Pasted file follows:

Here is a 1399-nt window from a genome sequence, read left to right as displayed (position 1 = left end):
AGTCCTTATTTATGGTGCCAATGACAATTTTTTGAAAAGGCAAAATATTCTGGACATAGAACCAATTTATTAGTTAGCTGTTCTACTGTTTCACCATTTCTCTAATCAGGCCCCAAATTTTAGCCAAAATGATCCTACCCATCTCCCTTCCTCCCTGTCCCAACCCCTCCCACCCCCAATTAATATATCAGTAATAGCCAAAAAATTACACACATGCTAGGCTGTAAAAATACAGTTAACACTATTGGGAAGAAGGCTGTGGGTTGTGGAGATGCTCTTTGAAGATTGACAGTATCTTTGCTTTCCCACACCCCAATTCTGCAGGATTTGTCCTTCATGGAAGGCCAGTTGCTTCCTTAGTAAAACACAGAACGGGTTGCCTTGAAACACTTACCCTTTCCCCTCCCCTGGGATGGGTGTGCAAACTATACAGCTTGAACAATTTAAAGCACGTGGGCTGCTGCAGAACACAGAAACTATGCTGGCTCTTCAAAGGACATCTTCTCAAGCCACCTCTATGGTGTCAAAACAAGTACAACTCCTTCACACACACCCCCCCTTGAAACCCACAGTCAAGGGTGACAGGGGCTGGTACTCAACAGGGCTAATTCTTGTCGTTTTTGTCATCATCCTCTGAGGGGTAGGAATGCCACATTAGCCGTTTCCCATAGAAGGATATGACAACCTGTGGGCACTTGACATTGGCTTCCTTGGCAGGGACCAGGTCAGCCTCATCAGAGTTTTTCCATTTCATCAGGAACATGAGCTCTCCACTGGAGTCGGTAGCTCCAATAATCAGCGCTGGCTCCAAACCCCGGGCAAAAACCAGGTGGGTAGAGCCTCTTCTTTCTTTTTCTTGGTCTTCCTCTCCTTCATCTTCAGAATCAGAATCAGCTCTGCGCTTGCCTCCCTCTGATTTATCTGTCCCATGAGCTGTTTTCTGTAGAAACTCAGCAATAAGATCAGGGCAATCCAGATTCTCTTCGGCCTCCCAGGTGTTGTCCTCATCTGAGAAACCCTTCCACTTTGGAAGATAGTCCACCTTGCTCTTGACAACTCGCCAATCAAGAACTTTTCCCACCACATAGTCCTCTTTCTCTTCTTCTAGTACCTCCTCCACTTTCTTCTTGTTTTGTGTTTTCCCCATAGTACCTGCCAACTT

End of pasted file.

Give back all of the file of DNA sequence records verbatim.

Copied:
Here is a 1399-nt window from a genome sequence, read left to right as displayed (position 1 = left end):
AGTCCTTATTTATGGTGCCAATGACAATTTTTTGAAAAGGCAAAATATTCTGGACATAGAACCAATTTATTAGTTAGCTGTTCTACTGTTTCACCATTTCTCTAATCAGGCCCCAAATTTTAGCCAAAATGATCCTACCCATCTCCCTTCCTCCCTGTCCCAACCCCTCCCACCCCCAATTAATATATCAGTAATAGCCAAAAAATTACACACATGCTAGGCTGTAAAAATACAGTTAACACTATTGGGAAGAAGGCTGTGGGTTGTGGAGATGCTCTTTGAAGATTGACAGTATCTTTGCTTTCCCACACCCCAATTCTGCAGGATTTGTCCTTCATGGAAGGCCAGTTGCTTCCTTAGTAAAACACAGAACGGGTTGCCTTGAAACACTTACCCTTTCCCCTCCCCTGGGATGGGTGTGCAAACTATACAGCTTGAACAATTTAAAGCACGTGGGCTGCTGCAGAACACAGAAACTATGCTGGCTCTTCAAAGGACATCTTCTCAAGCCACCTCTATGGTGTCAAAACAAGTACAACTCCTTCACACACACCCCCCCTTGAAACCCACAGTCAAGGGTGACAGGGGCTGGTACTCAACAGGGCTAATTCTTGTCGTTTTTGTCATCATCCTCTGAGGGGTAGGAATGCCACATTAGCCGTTTCCCATAGAAGGATATGACAACCTGTGGGCACTTGACATTGGCTTCCTTGGCAGGGACCAGGTCAGCCTCATCAGAGTTTTTCCATTTCATCAGGAACATGAGCTCTCCACTGGAGTCGGTAGCTCCAATAATCAGCGCTGGCTCCAAACCCCGGGCAAAAACCAGGTGGGTAGAGCCTCTTCTTTCTTTTTCTTGGTCTTCCTCTCCTTCATCTTCAGAATCAGAATCAGCTCTGCGCTTGCCTCCCTCTGATTTATCTGTCCCATGAGCTGTTTTCTGTAGAAACTCAGCAATAAGATCAGGGCAATCCAGATTCTCTTCGGCCTCCCAGGTGTTGTCCTCATCTGAGAAACCCTTCCACTTTGGAAGATAGTCCACCTTGCTCTTGACAACTCGCCAATCAAGAACTTTTCCCACCACATAGTCCTCTTTCTCTTCTTCTAGTACCTCCTCCACTTTCTTCTTGTTTTGTGTTTTCCCCATAGTACCTGCCAACTT